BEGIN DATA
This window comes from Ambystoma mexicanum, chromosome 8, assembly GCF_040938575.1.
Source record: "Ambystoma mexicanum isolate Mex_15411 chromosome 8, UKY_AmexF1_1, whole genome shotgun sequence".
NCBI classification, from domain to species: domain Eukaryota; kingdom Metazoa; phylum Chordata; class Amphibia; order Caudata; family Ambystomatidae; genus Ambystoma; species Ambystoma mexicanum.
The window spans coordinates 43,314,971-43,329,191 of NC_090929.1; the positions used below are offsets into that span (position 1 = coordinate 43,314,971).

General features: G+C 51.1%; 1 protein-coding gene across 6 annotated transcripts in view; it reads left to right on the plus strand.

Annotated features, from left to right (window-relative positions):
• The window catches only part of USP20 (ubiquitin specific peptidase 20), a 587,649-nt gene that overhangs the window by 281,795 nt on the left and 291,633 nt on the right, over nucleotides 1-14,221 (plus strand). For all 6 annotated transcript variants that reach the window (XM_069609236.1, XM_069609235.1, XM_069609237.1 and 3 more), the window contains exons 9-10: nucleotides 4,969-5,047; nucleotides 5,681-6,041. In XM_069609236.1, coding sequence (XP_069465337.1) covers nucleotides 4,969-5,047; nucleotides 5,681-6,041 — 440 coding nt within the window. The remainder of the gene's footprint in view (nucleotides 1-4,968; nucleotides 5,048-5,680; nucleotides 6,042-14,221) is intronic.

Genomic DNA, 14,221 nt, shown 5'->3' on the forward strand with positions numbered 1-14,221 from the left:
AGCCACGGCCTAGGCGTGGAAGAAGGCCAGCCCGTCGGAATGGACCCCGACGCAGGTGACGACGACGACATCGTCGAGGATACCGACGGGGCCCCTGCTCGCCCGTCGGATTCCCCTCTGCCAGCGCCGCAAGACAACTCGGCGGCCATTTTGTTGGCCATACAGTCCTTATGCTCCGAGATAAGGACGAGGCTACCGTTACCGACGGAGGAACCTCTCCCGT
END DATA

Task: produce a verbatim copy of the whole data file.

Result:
This window comes from Ambystoma mexicanum, chromosome 8, assembly GCF_040938575.1.
Source record: "Ambystoma mexicanum isolate Mex_15411 chromosome 8, UKY_AmexF1_1, whole genome shotgun sequence".
NCBI classification, from domain to species: domain Eukaryota; kingdom Metazoa; phylum Chordata; class Amphibia; order Caudata; family Ambystomatidae; genus Ambystoma; species Ambystoma mexicanum.
The window spans coordinates 43,314,971-43,329,191 of NC_090929.1; the positions used below are offsets into that span (position 1 = coordinate 43,314,971).

General features: G+C 51.1%; 1 protein-coding gene across 6 annotated transcripts in view; it reads left to right on the plus strand.

Annotated features, from left to right (window-relative positions):
• The window catches only part of USP20 (ubiquitin specific peptidase 20), a 587,649-nt gene that overhangs the window by 281,795 nt on the left and 291,633 nt on the right, over nucleotides 1-14,221 (plus strand). For all 6 annotated transcript variants that reach the window (XM_069609236.1, XM_069609235.1, XM_069609237.1 and 3 more), the window contains exons 9-10: nucleotides 4,969-5,047; nucleotides 5,681-6,041. In XM_069609236.1, coding sequence (XP_069465337.1) covers nucleotides 4,969-5,047; nucleotides 5,681-6,041 — 440 coding nt within the window. The remainder of the gene's footprint in view (nucleotides 1-4,968; nucleotides 5,048-5,680; nucleotides 6,042-14,221) is intronic.

Genomic DNA, 14,221 nt, shown 5'->3' on the forward strand with positions numbered 1-14,221 from the left:
AGCCACGGCCTAGGCGTGGAAGAAGGCCAGCCCGTCGGAATGGACCCCGACGCAGGTGACGACGACGACATCGTCGAGGATACCGACGGGGCCCCTGCTCGCCCGTCGGATTCCCCTCTGCCAGCGCCGCAAGACAACTCGGCGGCCATTTTGTTGGCCATACAGTCCTTATGCTCCGAGATAAGGACGAGGCTACCGTTACCGACGGAGGAACCTCTCCCGT